The Organised and Financial Crime Authority of New Zealand (“OFCANZ”) has been reviewing the possible misuse of notarised documents and as a result the Department of Internal Affairs ("DIA") has published new guidelines for the acceptance of documents for legalising by apostille. These require greater vigilance and formality from all notaries.
The problem has arisen because documents have been submitted to some notaries for them simply to witness a signature on a one page corporate certificate. That document has then been submitted to the DIA with other attachments which the notary has never seen or verified. The apostille has then been affixed to the whole bundle of documents and it has been sent overseas and apparently relied on by foreign authorities. This is quite wrong and purports to apply notarial authority to documents which have never been submitted to the notarial process.
The DIA now requires that all pages of documents submitted for authentication or legalising of a notarial act should bear the imprint of the notary’s seal and the notary’s initials and that the documents which comprise attachments to the act itself should be bound together in a way that will make any tampering with the documents obvious. This will normally require that documents be bound together with ribbon or some other similar form of binding which is tamper-proof. Simple stapling of the document will no longer be acceptable. Our practice is to rivet documents together and multi-page documents will not be allowed to leave chambers in loose leaf. If you require an electronic copy of a document, it will be sent to you before the original is riveted, and you can ask for a loose leaf copy (an additional charge will apply), but the original must be bound in accordance with DIA guidelines before it is released. Any copy that is provided will be clearly marked as such,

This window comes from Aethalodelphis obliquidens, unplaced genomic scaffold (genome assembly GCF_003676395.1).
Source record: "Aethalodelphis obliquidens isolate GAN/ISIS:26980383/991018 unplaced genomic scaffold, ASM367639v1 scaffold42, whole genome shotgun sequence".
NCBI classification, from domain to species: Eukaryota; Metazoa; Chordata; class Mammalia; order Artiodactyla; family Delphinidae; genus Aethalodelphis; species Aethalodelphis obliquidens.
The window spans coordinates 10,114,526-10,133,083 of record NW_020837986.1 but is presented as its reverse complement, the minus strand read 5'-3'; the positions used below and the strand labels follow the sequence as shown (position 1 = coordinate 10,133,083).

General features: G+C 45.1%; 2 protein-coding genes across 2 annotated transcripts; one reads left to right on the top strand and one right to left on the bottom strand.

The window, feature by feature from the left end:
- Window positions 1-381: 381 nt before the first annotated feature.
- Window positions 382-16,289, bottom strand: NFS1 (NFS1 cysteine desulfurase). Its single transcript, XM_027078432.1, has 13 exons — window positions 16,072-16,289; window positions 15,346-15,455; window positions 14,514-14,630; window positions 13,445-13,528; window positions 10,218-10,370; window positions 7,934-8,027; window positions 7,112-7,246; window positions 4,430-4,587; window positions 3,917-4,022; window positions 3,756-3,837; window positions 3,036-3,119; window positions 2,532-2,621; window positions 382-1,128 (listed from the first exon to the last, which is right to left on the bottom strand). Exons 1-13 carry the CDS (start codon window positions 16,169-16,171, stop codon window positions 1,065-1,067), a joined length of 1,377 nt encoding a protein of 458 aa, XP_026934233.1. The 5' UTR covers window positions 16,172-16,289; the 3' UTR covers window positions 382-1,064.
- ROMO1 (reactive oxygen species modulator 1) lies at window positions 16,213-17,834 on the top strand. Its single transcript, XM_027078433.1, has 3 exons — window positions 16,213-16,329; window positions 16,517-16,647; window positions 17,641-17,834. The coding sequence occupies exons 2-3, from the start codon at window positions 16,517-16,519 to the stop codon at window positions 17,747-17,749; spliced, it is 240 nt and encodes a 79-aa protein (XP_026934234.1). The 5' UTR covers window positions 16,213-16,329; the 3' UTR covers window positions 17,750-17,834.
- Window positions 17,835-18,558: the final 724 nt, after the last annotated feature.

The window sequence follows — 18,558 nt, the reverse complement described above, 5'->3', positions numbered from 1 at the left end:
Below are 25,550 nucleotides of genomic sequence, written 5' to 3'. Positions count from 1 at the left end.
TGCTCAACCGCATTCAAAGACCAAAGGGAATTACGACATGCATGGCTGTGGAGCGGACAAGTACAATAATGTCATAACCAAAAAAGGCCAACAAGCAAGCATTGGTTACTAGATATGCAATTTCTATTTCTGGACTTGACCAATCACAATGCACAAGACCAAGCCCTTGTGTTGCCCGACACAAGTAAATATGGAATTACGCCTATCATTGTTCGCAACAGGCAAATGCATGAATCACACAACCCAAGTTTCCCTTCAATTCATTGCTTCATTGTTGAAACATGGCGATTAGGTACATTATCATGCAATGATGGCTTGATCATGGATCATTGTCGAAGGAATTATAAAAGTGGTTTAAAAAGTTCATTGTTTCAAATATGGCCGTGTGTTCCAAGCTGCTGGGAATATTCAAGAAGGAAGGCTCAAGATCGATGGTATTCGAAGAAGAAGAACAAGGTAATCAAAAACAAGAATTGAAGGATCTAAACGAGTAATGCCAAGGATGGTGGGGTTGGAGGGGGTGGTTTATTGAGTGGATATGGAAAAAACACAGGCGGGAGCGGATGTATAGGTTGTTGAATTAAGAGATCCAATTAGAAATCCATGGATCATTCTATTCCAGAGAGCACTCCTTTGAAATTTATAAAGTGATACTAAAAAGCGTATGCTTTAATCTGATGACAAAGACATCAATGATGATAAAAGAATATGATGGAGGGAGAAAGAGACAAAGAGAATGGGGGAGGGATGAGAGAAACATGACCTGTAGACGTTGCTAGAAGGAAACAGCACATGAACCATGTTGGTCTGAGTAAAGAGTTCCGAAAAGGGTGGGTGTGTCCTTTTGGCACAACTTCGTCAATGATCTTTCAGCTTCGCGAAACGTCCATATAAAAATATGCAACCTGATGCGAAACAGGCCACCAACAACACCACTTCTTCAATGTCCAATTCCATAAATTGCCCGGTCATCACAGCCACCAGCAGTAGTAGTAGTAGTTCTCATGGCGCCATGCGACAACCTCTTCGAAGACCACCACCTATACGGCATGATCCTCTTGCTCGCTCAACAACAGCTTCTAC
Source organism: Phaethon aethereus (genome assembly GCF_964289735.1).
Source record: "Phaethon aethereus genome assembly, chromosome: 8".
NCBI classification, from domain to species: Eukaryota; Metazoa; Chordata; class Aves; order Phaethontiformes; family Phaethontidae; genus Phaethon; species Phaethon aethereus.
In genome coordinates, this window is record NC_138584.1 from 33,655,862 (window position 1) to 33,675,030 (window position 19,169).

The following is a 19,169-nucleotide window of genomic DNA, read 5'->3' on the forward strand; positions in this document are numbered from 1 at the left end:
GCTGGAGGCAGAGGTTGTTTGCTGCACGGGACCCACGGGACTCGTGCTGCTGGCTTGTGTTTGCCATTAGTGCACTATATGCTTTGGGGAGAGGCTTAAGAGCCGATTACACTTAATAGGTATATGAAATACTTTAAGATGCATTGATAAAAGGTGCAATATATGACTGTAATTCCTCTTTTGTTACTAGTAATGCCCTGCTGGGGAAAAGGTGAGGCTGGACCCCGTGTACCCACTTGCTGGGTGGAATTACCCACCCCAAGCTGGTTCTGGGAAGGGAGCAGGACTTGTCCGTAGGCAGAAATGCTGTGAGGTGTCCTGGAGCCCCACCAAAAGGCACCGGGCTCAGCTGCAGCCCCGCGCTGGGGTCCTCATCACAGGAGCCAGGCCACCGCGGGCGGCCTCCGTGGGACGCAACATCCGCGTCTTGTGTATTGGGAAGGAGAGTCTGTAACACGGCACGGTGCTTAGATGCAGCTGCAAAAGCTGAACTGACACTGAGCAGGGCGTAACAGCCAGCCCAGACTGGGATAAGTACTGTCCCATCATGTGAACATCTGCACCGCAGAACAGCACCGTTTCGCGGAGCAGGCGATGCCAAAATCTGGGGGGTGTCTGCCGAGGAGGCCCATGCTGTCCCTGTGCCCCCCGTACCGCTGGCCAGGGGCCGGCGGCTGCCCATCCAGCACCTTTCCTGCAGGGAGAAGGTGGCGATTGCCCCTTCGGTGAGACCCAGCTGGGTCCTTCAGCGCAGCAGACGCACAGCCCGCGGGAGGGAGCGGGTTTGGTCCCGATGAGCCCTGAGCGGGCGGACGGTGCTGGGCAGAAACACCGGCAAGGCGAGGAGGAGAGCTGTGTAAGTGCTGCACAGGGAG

This is considered to be in accordance with best practice promoted by Prof Peter Zablud in his book Principles of Notarial Practice. The DIA guidlelines are a timely reminder of the importance of the notarial act and the reliance that must be able to be placed on it.
For more information or to make an appointment for a notarial matter, click here.